So what’s next?
Over the next year, Apple will likely announce incremental upgrades to most of its existing products. It recently updated the Mac mini, and it’s likely to tweak its iPod and Mac lines over the next several months.
And as far as major overhauls or completely new gadgets go, there’s room for at least one in 2011.
Everyone thought Apple would overhaul the iPod touch -- the future of the iPod business -- last year, by adding a camera to it. Nope! Instead, Apple put a camcorder in the iPod nano and left the iPod touch pretty much alone.
So this year, it seems likely that Apple will actually make significant hardware changes to the iPod touch. Like what?
- It could add the dual-camera system that the new iPhone 4 has, allowing iPod touch users to make FaceTime calls with iPhone 4 users, achieving an end-around on the wireless carriers. (Or it might just add the front camera. Or the back camera.)
- It could add the hi-res 'retina display' that the new iPhone 4 has, and maybe some of its design cues, like the metal band and (faulty?) antenna design.
- It could add the Apple A4 chip and additional memory and battery that the iPhone 4 has, supporting longer battery life.
- It could make a smaller 'iPod touch nano' with a hi-res display to replace the iPod nano.
The Apple TV set-top box is the weakest link in Apple's product lineup. It's so bad that Apple doesn't even promote it on the front page of its web store anymore. It's buried as an iPod accessory.
Publicly, Apple refers to Apple TV as a 'hobby,' but always says it has some ideas on how to make it better. So we assume that sooner or later, Apple will unveil an improved Apple TV gadget. What might that look like?
- Perhaps it'll sit on top of your TV set and have a camera built-in for FaceTime video chat sessions with iPhones, iPads, and iPod touches. This might actually be Apple's easiest entry into normal peoples' living rooms. The concept of Internet TV is still foreign to a lot of people. But free video chatting with relatives is intuitive to anyone.
- Based on iOS 4, with an App Store. Video apps from Netflix, Hulu, MLB.com, ABC, and others; not just iTunes videos.
- Smaller, with no spinning hard drive. Based on streaming video, not big downloaded files.
- Cheaper, ideally $149 or $99. It could basically be an iPod touch without a screen.
- iAds! Apple's entry into the massive TV advertising market.
- Maybe, just maybe, it'll be built into an actual TV, the way Google's 'Google TV' is getting built into Sony TVs. Apple is getting experience building and shipping big things -- the 27-inch iMac, for example -- and could potentially enter the high-end of the TV market. But this won't help it achieve much market share -- people don't buy TVs very often, and they're highly price sensitive.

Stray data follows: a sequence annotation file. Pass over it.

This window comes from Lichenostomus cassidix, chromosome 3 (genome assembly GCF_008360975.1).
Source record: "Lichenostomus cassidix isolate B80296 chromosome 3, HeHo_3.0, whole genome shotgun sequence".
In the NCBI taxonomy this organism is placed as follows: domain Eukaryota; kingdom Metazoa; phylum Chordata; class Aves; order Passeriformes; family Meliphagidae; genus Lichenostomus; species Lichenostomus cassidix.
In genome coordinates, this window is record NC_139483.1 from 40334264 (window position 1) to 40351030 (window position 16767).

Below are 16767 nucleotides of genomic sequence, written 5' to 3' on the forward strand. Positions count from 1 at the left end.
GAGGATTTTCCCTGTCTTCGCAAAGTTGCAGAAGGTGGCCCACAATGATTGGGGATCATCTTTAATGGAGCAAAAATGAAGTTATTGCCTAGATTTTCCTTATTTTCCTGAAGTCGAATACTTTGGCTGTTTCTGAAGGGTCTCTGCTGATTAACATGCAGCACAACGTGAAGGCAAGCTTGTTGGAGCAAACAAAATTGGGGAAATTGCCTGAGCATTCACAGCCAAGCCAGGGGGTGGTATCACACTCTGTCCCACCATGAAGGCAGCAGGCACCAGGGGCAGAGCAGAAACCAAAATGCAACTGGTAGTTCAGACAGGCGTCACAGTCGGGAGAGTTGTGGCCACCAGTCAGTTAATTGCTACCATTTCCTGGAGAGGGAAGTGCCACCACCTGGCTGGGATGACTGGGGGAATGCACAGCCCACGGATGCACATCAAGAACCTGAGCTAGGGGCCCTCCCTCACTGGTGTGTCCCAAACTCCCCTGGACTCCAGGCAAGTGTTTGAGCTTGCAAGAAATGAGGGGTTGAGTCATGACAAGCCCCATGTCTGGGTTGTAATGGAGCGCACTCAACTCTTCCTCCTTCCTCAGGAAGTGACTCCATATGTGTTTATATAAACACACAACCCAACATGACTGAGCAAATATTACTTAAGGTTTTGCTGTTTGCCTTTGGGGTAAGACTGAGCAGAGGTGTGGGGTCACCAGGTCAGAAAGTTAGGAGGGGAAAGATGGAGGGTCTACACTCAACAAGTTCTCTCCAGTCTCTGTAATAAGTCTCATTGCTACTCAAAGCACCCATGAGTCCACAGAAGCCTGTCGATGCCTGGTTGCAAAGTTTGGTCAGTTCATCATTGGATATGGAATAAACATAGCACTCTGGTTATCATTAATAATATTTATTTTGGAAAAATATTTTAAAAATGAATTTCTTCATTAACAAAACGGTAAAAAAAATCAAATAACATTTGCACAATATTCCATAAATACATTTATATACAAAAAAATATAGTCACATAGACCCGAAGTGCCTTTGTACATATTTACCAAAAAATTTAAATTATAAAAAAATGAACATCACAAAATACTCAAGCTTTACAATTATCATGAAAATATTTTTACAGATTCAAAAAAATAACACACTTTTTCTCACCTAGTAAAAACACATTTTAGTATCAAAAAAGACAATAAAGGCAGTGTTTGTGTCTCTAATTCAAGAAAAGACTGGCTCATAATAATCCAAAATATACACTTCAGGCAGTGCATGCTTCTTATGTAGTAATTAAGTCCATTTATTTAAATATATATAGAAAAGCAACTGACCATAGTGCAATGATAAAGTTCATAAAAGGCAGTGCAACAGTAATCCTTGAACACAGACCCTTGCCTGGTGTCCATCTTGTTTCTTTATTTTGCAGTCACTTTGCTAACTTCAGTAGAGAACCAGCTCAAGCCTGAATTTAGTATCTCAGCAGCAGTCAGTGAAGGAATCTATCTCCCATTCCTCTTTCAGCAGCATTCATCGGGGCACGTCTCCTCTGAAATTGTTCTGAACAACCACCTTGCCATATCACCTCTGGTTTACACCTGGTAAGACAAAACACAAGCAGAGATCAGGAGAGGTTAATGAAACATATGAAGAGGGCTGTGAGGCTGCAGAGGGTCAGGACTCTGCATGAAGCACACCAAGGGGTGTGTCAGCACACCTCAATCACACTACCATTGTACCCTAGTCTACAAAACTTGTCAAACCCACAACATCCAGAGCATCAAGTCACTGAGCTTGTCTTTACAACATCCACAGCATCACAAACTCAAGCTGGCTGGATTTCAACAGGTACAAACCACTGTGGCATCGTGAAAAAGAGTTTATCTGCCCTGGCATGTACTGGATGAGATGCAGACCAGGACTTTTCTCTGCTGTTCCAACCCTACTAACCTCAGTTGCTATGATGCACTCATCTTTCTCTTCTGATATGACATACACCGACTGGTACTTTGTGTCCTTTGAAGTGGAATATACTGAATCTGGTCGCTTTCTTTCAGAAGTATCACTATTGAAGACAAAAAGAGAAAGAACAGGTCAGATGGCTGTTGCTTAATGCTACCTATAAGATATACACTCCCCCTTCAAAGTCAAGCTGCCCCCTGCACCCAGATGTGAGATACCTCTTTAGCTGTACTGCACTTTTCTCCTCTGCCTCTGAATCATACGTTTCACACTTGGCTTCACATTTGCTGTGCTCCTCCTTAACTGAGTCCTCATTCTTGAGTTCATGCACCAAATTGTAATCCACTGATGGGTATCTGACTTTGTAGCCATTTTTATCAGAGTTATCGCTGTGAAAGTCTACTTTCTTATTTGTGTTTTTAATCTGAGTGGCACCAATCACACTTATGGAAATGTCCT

Apple's first iPad was a good first take. But now that we've seen the iPhone 4, we can begin to see some of the features Apple's iPad 2 may have. These could include...
- A front-facing camera for FaceTime video chat.
- The hi-res 'retina display,' which would make reading e-books and web pages even better on the iPad.
- The new flat-back glass case, perhaps. (Or a lighter metal back.)
Enough with the excuses, Apple must sell the iPhone at Verizon Wireless, the no. 1 U.S. wireless carrier.
Why? Because it'll help Apple sell a lot more phones, and it'll simultaneously hurt archrival Google Android, which is picking up steam fast because of its prime billing at Verizon.
So, what would an iPhone at Verizon look like? Maybe, the same as the current iPhone 4, with slightly different guts.
Or maybe Apple will also use the opportunity to diversify the iPhone lineup a bit. One thing we've read in the past is that Apple might introduce a smaller iPhone at Verizon. We had previously dismissed this, but now that we've seen the 'retina display,' which packs more pixels in a smaller space, anything's possible.
Now that Apple's iPad tablet is launched, it's possible that the MacBook Air has reached the end of its line. Maybe people don't need the extra horsepower and Mac app compatibility that comes with a MacBook in a super-portable design anymore. Maybe the iPad will suffice for most buyers.
But we have to assume that as long as Apple ships Mac laptops, it'll always want to make them thinner, smaller, and more portable. And that's where all the lessons Apple is learning from the iPhone, iPod, and iPad could really help the MacBook lineup.
So we think Apple might come out with a new MacBook Air in the next year or so that's so thin and light that it's shocking, with a super-long-lasting battery, and maybe even a non-Intel chip on the inside.
It might not be an 'Air,' but just a super-thin MacBook Pro. But either way, it's silly to assume that Apple won't apply its miniaturization lessons to its Mac laptop lineup.
Update: The Magic Trackpad is real! Here's my review.
Earlier: Apple has supposedly been developing a 'Magic trackpad' accessory that basically replaces the mouse -- a device Apple has struggled with for years -- with the same multi-touch trackpad on its MacBooks.
This thing reared its head in June on the gadget sites, but Apple didn't announce anything about it at its WWDC conference.
So maybe something to spring on us next time it has a Mac-centered event? Perhaps in October when it typically updates its Macs before the holidays?
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